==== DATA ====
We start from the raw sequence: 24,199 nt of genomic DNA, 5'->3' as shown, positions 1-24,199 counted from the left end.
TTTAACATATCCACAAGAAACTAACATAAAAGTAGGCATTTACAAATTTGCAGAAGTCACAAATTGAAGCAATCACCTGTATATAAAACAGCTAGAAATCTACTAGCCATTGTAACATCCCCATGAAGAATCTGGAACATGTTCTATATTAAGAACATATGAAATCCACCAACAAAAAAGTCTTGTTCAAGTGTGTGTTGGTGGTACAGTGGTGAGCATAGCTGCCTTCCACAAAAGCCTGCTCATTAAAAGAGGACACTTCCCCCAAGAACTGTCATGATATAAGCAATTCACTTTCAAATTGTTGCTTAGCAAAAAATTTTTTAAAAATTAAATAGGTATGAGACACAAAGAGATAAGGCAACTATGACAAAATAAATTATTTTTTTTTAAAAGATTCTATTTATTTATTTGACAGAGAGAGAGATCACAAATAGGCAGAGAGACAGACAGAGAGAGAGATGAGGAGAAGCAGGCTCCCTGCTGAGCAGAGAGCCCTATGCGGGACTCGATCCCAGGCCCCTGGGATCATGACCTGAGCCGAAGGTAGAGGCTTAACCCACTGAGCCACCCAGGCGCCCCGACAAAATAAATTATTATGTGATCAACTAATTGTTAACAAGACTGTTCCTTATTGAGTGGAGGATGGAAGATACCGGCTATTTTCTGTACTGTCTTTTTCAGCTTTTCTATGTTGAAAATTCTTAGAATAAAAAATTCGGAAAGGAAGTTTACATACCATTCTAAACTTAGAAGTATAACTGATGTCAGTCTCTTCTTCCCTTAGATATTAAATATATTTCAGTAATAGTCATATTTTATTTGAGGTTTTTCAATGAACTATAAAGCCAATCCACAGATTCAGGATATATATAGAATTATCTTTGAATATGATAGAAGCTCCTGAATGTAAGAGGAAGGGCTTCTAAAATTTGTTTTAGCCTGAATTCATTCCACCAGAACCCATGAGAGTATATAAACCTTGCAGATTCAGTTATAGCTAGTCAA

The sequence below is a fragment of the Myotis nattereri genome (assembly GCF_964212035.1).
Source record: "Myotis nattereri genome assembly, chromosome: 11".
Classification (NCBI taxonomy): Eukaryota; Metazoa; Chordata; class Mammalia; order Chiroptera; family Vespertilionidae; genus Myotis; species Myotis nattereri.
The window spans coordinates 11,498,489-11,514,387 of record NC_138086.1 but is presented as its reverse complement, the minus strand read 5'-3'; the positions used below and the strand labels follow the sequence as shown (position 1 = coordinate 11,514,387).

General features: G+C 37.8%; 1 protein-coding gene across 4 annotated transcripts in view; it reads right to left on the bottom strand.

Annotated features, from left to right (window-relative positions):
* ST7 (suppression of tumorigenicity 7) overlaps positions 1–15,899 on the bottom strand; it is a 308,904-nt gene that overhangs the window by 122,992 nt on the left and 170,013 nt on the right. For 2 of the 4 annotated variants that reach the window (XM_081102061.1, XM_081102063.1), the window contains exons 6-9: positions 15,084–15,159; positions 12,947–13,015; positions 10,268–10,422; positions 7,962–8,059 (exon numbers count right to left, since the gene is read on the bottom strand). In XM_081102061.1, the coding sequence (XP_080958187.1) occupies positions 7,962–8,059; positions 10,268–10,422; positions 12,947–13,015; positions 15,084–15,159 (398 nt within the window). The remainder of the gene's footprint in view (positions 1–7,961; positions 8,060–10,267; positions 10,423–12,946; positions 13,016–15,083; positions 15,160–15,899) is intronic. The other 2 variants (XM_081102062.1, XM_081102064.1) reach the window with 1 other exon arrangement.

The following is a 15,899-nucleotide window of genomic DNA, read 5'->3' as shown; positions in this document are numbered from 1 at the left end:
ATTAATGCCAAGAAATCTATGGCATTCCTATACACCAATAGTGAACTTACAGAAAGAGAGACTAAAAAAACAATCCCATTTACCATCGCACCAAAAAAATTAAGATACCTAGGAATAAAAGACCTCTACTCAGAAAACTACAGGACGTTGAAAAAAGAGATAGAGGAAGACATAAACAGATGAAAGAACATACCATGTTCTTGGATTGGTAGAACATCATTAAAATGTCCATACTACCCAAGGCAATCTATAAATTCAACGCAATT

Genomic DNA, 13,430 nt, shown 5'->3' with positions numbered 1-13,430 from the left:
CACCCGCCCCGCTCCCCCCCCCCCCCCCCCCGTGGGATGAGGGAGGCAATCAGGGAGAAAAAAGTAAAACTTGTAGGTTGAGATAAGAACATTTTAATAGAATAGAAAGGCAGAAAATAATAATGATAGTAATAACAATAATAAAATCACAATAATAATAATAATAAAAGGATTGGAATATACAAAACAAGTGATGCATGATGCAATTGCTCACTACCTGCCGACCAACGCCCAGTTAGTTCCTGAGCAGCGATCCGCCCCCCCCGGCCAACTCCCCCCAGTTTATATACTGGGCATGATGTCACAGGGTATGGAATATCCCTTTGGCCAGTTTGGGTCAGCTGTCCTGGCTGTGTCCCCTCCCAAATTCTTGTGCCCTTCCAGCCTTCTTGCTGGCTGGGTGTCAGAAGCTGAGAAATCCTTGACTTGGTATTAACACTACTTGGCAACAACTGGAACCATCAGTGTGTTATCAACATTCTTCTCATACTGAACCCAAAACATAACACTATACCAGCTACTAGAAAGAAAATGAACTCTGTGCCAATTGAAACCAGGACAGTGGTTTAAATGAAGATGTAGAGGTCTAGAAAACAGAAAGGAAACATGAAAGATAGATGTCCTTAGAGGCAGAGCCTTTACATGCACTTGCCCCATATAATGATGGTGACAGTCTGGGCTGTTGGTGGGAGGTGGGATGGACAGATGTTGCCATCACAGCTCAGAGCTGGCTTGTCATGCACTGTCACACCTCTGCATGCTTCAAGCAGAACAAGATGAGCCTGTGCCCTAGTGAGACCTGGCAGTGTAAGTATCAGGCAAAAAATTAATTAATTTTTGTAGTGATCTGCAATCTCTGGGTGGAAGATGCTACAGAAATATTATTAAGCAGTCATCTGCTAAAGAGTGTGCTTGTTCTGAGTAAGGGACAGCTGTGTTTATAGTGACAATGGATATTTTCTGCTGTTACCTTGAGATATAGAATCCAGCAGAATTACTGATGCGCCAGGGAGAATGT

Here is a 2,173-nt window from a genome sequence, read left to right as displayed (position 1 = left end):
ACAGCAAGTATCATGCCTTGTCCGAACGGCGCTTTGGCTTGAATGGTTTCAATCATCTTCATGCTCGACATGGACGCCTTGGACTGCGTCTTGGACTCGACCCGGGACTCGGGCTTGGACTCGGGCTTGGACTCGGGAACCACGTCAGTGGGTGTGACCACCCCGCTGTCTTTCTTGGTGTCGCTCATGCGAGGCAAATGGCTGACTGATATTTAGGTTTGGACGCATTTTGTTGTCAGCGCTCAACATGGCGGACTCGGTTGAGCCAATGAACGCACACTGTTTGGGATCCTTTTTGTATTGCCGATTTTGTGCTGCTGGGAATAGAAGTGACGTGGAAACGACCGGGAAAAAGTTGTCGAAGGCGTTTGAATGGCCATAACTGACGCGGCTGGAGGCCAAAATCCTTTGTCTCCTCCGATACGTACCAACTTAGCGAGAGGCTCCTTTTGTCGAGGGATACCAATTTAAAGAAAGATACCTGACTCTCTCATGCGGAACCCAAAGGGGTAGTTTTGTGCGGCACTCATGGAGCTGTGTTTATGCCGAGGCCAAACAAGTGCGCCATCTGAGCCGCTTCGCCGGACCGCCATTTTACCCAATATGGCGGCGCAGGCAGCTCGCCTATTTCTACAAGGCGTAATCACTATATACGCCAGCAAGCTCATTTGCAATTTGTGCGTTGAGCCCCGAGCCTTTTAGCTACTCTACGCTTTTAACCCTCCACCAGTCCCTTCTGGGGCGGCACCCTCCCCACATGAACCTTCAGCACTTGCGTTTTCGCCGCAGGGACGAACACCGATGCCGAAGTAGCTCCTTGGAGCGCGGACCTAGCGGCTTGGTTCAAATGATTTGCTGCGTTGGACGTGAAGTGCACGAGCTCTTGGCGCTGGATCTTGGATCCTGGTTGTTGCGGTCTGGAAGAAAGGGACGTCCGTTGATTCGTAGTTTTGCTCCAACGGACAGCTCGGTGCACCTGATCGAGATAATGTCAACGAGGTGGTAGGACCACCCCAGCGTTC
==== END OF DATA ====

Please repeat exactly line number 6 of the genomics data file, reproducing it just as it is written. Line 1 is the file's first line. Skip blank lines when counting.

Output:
The window spans coordinates 11,498,489-11,514,387 of record NC_138086.1 but is presented as its reverse complement, the minus strand read 5'-3'; the positions used below and the strand labels follow the sequence as shown (position 1 = coordinate 11,514,387).